Starting an online business has never been easier, all you need is a good idea and a website. Although it is easy to get a business set up, there are still many areas that you need to address as your company grows. It is reported that more than sixty per cent of small businesses have experienced a cyber attack in some form. Data (and the successful protection of it) is the key to any successful online business, so we have looked at a few of the most common threats and how you can prepare your business to be ready when the next cyber threat occurs.

Anti-Malware at the Company

Malware is malicious software that is designed to infiltrate, copy or disrupt your internal systems. Have a suitable anti-malware protocol that includes a secure firewall and PC protection. Choose a quality anti-malware product and have a system in place where you can identify specific threats and react to them quickly to reduce the chances of your internal servers and devices being affected. Delete all spam emails and unwanted correspondence to reduce the risk at the company further.

Restrict Access by Location

Many online companies now restrict access by location. A typical instance is on content websites such as YouTube or Netflix, where certain content can’t be accessed in specific regions. Online companies also use geo-restrictions as is the case for SkyCity Casino and Alternative Nation who restrict access to New Zealand only, for example. Online companies can do the same and still allow some visitors outside of the region who use a good Virtual Private Network to gain access. If your staff travel abroad to areas where access is restricted, let them know of a VPN service they can use, so they will still be able to use internal systems or their emails.

Control Devices Used at the Company

Many employees now use their mobile devices whenever they’re out of the office to write emails, access a CRM or other internal software. Initially, Blackberry devices were the only ones with a very secure connection. However, we can now roll out stand-alone software that allows personal devices to be used for work and still give you control over any device, and the added security needed for the company.  Mobile security software will allow your IT team to monitor and make changes to what individuals can access when not in the office through administrator settings. 

Secure Hosting 

To protect your company website and email accounts, you should only use reliable web hosting services, and your web host should be PCI compliant to give you some peace of mind. For businesses that sell products or services online, you will need a very secure web hosting package that not only secures your company from hackers but also your client’s personal details and credit card information. Restrict access to your web hosting account to limit the chances of there being an internal breach of security.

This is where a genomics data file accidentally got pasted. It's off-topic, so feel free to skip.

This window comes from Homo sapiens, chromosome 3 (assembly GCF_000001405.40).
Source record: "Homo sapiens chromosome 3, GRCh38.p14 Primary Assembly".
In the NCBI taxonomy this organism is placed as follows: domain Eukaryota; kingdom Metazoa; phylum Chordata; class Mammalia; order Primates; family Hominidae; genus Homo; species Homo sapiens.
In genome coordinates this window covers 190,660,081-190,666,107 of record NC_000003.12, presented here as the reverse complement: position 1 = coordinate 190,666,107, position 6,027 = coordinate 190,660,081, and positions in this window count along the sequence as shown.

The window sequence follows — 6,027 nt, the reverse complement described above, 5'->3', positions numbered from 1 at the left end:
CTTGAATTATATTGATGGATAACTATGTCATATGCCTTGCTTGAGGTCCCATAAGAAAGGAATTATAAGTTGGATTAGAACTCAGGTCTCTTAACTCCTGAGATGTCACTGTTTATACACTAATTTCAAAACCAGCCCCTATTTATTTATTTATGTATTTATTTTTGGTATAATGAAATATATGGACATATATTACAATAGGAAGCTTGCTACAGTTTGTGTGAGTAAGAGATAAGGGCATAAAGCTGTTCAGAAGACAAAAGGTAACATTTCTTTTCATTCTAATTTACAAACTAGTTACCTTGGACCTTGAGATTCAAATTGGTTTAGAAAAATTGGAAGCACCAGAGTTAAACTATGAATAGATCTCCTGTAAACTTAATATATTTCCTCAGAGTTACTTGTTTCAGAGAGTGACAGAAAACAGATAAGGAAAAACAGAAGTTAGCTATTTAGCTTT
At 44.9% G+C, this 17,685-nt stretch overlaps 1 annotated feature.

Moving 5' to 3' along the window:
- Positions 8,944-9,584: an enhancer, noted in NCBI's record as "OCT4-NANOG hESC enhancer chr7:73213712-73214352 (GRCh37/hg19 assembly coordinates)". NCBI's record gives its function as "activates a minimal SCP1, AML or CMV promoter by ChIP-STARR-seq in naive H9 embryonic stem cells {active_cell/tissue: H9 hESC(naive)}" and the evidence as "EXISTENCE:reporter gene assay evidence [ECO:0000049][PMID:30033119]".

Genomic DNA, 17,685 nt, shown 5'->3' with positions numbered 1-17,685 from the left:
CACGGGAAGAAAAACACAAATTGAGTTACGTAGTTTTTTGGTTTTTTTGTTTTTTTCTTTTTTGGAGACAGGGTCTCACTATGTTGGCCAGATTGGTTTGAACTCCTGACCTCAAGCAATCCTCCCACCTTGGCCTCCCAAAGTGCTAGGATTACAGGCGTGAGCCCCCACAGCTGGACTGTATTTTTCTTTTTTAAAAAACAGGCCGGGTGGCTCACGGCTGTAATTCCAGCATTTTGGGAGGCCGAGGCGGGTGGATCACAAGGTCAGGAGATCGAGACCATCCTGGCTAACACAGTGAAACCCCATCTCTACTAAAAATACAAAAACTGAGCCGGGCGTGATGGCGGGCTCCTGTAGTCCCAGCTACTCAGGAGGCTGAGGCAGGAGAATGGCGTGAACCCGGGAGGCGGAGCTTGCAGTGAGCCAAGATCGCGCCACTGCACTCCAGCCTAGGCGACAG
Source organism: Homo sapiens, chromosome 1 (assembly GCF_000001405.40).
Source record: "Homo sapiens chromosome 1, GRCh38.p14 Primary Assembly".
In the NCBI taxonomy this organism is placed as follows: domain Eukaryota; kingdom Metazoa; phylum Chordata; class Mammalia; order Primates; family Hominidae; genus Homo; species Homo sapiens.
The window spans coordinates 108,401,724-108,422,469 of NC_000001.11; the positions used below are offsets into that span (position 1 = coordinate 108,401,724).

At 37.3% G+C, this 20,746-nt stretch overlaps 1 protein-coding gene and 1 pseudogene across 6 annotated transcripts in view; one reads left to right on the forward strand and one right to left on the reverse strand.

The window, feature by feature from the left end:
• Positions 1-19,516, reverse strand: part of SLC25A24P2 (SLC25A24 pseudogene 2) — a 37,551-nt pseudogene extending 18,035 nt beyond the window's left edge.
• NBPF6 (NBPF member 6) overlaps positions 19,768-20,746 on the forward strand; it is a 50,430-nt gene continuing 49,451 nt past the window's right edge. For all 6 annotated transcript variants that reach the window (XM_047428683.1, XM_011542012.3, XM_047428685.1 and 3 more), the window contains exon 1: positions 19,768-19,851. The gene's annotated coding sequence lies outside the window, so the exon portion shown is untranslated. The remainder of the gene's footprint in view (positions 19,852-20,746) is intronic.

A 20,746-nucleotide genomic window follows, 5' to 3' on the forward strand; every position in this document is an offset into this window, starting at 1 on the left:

Strong Passwords

The first line of defence for online companies is the passwords needed to gain access to the internal systems, whether that is hosting accounts, client data or employee email accounts. Put a plan in place with your IT team to change passwords regularly. All the passwords need to be complex, as simple phrases, such as names and dates of birth, are too easy for hackers to circumvent. Use a password generating tool that will give you long and complex passwords to reduce the chances of an opportunistic hacker breaking through. 

Backup Regularly

The most successful online companies are driven by data, and this is where their real value is. Facebook, Google and YouTube are data-driven companies, and they take great lengths to ensure the data stays secure. The most straightforward procedure to ensure you never lose vital data is by backing up all your systems continually. Many companies have a secondary server where they can store all their back up data, and this will automatically be replaced by the next backup when it occurs. 

Lead by Example 

As a company owner or director, you need to show your staff the correct procedures and stick to them religiously. By being an advocate for security, you will be showing your team the importance of online security, and this will resonate with them and encourage them to follow your lead. Hold regular meetings with all the employees to consistently drill home the importance of a secure company, as when things aren’t talked about, they soon become less important, and this is when crucial security steps get overlooked. 

Educate Employees

Let your staff know what anti-virus software is best for their computer or devices and send out regular memos to update them when a specific piece of software is outdated. The number one reason for security leaks, whether deliberate or accidental, is through staff that work at the company. Have regular meetings to highlight any areas that need addressing where security is lacking and to keep them all up to date with the best practices. Encourage staff to change their passwords regularly for their business and personal devices, email, CRM or social media accounts. Try to get staff on board with security through constant discussions on the subject. 

Although cyber threats are prevalent, most are thwarted through constant vigilance and proactive planning by businesses. Speak with your IT team or security expert at your company to make sure your business is adhering to the steps detailed above and have a plan in place should the unexpected happen.


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